4. Create a pre-release group.  You always know who your best users are.  They are the ones that use the system the best and most frequently.  Not coincidentally they make great testers that can help you not only optimize your system further through their feedback, but also to help be your champions as you roll the changes out.  They can help answer questions and be your supporters in any of the under the radar communications that are going on during the change management process.
  5. Create a back up plan.  Examine what steps you can take to roll back changes if a curve ball is thrown in the situation.  Data is typically the most dangerous area.  If you are merging data or modifying in such a way that you can’t turn back, then create a “rollback” plan.  Back up data so that you can easily return back to the original state.
  6. Training – when the switch is turned on, it is difficult and costly to turn back.  Make sure all users are trained properly.  Ideally, if the changes are significant enough, users can be trained onsite or remotely.  Training can be recorded and made available.  A quick reference guide can be a quick and easy way for users to get up to speed and be a resource for training new people who may come on board afterwards.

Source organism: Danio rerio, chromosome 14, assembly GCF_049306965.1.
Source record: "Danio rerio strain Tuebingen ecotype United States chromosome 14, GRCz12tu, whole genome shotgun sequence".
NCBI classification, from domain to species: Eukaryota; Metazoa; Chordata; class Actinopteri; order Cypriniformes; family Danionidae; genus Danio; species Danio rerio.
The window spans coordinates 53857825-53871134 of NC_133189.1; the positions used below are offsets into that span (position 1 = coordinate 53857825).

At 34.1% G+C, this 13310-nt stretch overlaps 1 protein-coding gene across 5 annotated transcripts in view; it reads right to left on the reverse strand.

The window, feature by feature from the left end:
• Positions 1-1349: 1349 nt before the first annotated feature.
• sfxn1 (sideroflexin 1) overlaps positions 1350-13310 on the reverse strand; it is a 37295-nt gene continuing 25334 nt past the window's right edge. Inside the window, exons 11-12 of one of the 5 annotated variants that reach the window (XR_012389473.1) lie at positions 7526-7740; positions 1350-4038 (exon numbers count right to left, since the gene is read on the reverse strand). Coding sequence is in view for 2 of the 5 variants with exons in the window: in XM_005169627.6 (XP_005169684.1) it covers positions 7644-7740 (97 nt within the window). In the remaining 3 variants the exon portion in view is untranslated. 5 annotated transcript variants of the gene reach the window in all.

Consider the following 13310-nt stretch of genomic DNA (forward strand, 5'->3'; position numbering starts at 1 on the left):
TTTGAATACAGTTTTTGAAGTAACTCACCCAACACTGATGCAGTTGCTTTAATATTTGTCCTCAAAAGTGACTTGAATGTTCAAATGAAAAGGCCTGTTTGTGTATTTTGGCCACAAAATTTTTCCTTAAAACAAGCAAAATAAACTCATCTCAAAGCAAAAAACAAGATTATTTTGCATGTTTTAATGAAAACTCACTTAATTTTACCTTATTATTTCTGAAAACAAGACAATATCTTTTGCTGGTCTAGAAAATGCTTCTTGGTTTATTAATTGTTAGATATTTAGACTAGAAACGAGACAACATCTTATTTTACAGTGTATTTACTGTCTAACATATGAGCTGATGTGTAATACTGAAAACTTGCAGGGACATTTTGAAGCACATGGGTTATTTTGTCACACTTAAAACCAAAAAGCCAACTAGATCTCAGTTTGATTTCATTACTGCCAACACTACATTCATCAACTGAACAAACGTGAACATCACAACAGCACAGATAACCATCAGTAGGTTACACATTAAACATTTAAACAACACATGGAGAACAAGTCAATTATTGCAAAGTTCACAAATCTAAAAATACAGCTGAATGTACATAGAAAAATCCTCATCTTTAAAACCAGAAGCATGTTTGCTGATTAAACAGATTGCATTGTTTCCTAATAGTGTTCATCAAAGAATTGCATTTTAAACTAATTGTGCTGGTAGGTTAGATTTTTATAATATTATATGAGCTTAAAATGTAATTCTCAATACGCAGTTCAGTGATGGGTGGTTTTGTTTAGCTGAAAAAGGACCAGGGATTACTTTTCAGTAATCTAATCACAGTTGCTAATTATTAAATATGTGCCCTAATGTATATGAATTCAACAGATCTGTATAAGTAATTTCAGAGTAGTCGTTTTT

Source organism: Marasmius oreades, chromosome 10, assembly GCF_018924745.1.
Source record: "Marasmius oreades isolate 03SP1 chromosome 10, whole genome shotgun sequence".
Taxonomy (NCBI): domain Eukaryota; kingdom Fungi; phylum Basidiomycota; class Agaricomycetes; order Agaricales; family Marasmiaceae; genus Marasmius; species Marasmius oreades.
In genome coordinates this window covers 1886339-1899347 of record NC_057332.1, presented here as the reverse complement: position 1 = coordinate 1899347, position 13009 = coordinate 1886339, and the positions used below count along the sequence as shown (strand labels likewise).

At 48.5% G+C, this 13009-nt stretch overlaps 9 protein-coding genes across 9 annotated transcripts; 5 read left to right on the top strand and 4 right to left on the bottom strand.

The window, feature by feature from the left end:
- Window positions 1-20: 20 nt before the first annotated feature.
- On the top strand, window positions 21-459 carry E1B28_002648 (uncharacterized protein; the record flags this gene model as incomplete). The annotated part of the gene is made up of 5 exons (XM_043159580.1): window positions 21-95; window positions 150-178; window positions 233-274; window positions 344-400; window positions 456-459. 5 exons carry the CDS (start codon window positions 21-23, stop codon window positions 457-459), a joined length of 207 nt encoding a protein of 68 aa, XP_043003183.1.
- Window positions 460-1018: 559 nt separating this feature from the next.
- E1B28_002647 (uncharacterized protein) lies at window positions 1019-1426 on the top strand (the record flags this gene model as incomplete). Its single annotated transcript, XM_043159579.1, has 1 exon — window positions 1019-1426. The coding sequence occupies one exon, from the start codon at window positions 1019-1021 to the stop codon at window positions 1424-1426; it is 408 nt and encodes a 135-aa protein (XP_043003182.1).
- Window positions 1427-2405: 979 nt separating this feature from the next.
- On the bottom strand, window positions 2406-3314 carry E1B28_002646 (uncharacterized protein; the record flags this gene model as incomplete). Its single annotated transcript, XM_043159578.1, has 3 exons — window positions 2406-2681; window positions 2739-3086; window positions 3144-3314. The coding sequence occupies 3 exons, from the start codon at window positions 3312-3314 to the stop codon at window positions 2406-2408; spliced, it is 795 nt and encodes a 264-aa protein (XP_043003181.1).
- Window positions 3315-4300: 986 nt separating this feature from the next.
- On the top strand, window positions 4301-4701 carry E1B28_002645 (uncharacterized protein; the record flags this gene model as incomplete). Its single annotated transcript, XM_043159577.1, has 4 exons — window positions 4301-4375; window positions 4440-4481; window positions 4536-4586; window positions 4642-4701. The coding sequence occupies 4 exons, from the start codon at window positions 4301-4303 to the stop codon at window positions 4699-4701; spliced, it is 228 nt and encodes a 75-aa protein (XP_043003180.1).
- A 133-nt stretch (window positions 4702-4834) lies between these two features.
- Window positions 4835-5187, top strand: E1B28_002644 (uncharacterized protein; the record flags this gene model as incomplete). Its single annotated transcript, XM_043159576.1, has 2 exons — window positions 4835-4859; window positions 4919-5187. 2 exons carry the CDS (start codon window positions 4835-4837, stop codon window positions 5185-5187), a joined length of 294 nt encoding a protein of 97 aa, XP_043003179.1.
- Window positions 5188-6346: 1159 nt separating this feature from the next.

7. Create a communication plan.  People affected should know what is planned to happen, when it will happen and also documenting issues as it happens.  Make sure a central point of contact is established – it can be an email alias, it can be a specific person.  Establish expected response times  and an escalation procedure.
  8. Line up your help – and when you need the help.  During the rollout various people need to be “on call” for issues that may arise. Make sure that if a rollout is after hours that you have the right support lined up.  This support should continue after the rollout as well for some time period.  As users start to bang on the system, expect use cases that could not have been envisioned during testing to occur which may cause problems.  Make sure there are no holes in coverage.
  9. Rollouts must be planned.  In many cases, there needs to be a specific stopping point where data must be “frozen.”  This enables data migrations to occur without compromising data integrity.  It’s not uncommon to have the sales team stop inputting data on a certain day (Thursday night) and have the team not input or modify any data until Monday.  Rollouts should also occur during less sensitive times.  Making a system change, no matter how small, a day before the quarter ends is usually not a wise move.  Usually the best time is the few days right after a quarter ends or sometime during the quarterly sales kickoff meeting where team-members are usually not expected to be online as much.

Change management can be very risky but is a necessity in enabling a business to adapt to its changing environment.  Not surprisingly, many of the most successful companies are the ones who can capture opportunities through change most effectively and efficiently.